- A custody and/or parent-time evaluation is a discovery tool;
- No one should have to pay to assist an adverse party in a lawsuit in conducting discovery and build a case against him-/herself;
- Moreover, to prevent a motion for custody and/or parent-time evaluation from being abused as a means of forcing an opposing party to incur expenses he/she does not wish to incur in this action, a party who wishes to have a custody and/or parent-time evaluation conducted should be solely responsible (at least initially) for this expense, i.e., this expense should be treated no differently than any other discovery expense of a party, i.e., the expense of a custody evaluation should be treated no differently than any of the other expenses a party incurs in conducting discovery;
i. Provisions of Utah Rules of Judicial Administration 4-903 notwithstanding, there is nothing inherently prejudicial or otherwise improper about presenting the court with one or two separate custody and/or parent-time evaluations; the court can weigh the probative value of each and benefits from any differing opinions presented by multiple custody evaluations;
1. To reject the notion that each party should be permitted to obtain his/her own custody/parent-time evaluation on the grounds that multiple custody/parent-time evaluations would be expensive ignores the fact that making a party pay for half of an evaluation he/she feels is unnecessary is also unduly expensive for that unwilling party and compels a party to incur expenses he/she does not wish to incur;
2. To reject the notion that each party should be permitted to obtain his/her own custody/parent-time evaluation on the grounds that multiple custody/parent-time evaluations would be “confusing” to the court not only underestimates the intelligence of the court, but presupposes not only that the court is not capable of discerning and weighing the probative value of each evaluation, and falsely presumes the court cannot benefit from differing opinions presented by two evaluations;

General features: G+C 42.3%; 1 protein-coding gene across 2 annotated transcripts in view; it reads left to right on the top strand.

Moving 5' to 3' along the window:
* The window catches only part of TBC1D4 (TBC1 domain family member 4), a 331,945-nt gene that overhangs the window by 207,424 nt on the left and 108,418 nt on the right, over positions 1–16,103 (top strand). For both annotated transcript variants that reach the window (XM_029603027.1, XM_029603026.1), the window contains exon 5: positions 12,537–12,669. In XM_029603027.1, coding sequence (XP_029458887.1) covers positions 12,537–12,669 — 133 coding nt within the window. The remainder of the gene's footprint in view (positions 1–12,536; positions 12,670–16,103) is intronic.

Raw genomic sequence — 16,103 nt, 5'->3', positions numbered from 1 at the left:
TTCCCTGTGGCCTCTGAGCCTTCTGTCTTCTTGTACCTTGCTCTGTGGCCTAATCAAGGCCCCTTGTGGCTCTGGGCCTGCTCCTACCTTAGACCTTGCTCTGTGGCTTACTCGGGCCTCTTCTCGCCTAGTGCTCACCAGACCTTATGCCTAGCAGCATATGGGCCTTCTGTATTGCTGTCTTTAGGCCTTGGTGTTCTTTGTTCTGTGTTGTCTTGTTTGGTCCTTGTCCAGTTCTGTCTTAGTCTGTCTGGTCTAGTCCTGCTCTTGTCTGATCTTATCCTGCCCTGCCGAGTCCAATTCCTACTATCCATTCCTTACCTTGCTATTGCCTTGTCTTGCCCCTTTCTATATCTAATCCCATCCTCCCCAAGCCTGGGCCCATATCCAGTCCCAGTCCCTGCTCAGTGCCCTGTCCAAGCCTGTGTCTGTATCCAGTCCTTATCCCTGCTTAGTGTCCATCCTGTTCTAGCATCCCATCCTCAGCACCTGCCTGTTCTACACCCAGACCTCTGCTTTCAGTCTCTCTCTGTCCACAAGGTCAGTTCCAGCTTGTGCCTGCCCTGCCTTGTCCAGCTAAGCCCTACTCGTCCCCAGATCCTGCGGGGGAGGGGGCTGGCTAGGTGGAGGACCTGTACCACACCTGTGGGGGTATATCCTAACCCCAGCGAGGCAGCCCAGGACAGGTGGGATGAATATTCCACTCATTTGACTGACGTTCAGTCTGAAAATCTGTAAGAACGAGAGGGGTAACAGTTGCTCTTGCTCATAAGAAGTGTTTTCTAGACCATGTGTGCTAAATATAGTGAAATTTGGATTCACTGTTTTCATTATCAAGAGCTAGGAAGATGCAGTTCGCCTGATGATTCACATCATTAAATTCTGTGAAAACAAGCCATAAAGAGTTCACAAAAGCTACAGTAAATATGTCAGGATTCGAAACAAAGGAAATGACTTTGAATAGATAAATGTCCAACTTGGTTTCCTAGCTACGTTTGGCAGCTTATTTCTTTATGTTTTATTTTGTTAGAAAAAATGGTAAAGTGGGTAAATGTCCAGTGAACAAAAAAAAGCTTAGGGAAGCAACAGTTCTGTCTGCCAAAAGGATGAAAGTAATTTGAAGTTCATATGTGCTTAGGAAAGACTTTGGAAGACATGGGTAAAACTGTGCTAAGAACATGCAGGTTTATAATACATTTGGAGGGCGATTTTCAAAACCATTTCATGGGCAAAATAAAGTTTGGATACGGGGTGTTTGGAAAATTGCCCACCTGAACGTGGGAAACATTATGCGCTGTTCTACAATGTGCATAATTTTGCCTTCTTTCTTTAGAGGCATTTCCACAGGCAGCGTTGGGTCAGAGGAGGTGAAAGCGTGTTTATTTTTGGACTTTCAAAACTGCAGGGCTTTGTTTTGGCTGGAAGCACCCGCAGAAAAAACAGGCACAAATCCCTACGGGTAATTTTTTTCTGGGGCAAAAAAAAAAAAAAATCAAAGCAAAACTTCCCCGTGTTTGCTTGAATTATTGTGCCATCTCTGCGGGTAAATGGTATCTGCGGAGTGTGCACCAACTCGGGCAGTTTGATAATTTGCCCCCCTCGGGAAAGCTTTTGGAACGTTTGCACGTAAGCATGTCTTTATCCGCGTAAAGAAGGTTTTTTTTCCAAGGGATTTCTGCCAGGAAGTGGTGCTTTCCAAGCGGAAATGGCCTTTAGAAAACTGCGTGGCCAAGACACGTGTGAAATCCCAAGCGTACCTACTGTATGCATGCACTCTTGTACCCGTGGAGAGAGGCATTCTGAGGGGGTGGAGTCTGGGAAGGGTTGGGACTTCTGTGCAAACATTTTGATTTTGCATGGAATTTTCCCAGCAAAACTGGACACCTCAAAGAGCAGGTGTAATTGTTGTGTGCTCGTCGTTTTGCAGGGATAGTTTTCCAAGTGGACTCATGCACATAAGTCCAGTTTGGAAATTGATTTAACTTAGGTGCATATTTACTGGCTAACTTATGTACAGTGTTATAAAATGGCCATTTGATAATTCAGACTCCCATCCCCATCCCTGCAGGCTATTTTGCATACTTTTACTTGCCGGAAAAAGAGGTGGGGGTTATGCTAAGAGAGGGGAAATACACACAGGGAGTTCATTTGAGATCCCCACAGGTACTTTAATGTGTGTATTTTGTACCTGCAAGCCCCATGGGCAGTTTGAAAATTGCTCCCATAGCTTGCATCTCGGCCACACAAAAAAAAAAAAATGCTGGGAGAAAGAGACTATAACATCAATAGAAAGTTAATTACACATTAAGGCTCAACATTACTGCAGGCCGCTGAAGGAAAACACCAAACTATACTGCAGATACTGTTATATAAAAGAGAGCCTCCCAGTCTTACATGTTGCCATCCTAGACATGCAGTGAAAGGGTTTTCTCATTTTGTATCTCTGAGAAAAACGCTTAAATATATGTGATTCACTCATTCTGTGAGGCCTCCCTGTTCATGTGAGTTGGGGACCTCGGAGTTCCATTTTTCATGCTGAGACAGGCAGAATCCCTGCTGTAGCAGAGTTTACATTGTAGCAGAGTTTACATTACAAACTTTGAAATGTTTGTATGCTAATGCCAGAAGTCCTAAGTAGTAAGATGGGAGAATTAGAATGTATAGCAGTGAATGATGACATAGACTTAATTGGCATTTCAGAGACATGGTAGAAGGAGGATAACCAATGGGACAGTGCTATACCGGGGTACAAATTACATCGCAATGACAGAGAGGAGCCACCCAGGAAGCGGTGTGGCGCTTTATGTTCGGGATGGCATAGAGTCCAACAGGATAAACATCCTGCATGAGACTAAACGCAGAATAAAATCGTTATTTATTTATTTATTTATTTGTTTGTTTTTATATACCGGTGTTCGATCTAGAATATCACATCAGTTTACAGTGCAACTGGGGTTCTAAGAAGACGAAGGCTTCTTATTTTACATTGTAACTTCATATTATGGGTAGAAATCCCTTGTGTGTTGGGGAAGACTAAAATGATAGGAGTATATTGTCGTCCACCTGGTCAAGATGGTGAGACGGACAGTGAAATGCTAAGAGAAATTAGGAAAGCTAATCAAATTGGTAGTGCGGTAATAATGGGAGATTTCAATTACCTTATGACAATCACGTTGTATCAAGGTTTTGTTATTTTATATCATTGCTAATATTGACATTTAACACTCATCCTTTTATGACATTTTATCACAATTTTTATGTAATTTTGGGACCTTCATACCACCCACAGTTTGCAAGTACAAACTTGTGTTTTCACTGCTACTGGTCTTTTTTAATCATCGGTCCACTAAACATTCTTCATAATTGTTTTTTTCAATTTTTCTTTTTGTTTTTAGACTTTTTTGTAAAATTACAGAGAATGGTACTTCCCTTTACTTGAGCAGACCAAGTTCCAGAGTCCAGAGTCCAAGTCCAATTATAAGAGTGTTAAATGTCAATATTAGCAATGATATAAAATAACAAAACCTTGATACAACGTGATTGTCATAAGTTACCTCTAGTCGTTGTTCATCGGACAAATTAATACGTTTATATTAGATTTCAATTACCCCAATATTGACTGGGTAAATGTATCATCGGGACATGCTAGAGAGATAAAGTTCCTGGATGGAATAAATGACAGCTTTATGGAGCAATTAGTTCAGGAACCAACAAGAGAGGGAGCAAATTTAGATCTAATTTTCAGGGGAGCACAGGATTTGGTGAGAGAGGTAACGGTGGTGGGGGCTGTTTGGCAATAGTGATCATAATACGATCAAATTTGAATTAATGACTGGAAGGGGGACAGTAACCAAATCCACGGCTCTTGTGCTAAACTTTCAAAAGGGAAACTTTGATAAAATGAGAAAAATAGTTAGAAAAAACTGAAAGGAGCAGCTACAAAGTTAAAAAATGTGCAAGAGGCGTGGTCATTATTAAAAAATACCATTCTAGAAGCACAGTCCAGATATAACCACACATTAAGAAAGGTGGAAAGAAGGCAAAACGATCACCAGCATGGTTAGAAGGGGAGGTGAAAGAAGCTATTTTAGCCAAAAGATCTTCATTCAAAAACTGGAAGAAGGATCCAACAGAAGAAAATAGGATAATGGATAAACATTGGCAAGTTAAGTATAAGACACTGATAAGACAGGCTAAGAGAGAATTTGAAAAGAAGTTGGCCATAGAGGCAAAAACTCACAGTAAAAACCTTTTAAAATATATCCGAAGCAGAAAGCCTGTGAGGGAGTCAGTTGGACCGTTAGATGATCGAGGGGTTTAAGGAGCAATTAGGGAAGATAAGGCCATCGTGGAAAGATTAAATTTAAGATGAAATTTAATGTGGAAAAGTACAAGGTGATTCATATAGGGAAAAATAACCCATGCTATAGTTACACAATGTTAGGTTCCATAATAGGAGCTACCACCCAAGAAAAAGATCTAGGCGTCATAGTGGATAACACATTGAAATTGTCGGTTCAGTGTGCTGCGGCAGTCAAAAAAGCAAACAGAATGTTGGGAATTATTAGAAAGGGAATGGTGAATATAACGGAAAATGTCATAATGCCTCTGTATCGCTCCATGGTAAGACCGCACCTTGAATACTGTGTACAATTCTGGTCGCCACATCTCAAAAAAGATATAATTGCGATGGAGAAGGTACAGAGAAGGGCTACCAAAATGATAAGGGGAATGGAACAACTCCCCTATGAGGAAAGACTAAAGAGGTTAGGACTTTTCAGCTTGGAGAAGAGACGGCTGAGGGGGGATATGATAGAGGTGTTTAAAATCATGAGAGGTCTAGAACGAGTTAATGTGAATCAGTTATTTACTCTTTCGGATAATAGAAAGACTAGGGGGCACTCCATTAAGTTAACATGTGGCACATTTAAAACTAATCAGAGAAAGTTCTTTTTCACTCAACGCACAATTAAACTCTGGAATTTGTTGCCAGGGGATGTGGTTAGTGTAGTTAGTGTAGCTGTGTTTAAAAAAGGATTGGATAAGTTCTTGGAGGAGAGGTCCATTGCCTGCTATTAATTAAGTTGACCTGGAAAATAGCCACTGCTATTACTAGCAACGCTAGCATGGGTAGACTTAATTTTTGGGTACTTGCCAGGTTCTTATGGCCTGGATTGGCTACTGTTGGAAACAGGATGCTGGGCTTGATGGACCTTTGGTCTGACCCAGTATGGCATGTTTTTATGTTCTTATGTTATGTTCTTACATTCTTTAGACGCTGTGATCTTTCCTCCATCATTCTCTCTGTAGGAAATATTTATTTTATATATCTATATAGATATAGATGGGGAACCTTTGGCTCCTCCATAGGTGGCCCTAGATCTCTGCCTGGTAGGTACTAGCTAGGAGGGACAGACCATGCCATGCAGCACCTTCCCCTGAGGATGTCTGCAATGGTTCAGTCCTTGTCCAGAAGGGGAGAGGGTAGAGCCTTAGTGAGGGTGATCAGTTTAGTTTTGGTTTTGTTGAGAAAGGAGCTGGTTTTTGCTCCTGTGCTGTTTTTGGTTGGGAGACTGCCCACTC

3. To reject the notion that each party should be permitted to obtain his/her own custody/parent-time evaluation ignores the fact that input on the subject of child custody and/or parent-time from two experts as opposed to one is inherently helpful to the court in determining the credibility of the experts and the parties, as well as helpful to the court in determining the facts at issue and crafting its orders pertaining to child custody and/or parent-time accordingly.
- The court should reserve final apportionment of expenses for custody and/or parent-time evaluation expenses and may order an adverse party to pay some or all of the opposing party’s custody/parent-time evaluation expense, if it makes commendably detailed, written findings that good cause exists for so doing;
- Provisions for the performance of a custody evaluation and for time limits thereon in a discovery and case management order should not:
i. constitute consent to performance of a custody evaluation or the endorsement of the performance of a custody evaluation by the parties;
ii. restrict the parties or the Court from gathering evidence pertaining to child custody and parent-time by other means permitted by law, including but not limited to means provided in Utah Code § 30-3-10 and Rule 6-401 of the Utah Rules of Judicial Administration.
- This does not mean that the parties should be precluded from jointly moving for the performance of a custody and/or parent-time evaluation for which they share the expense between them.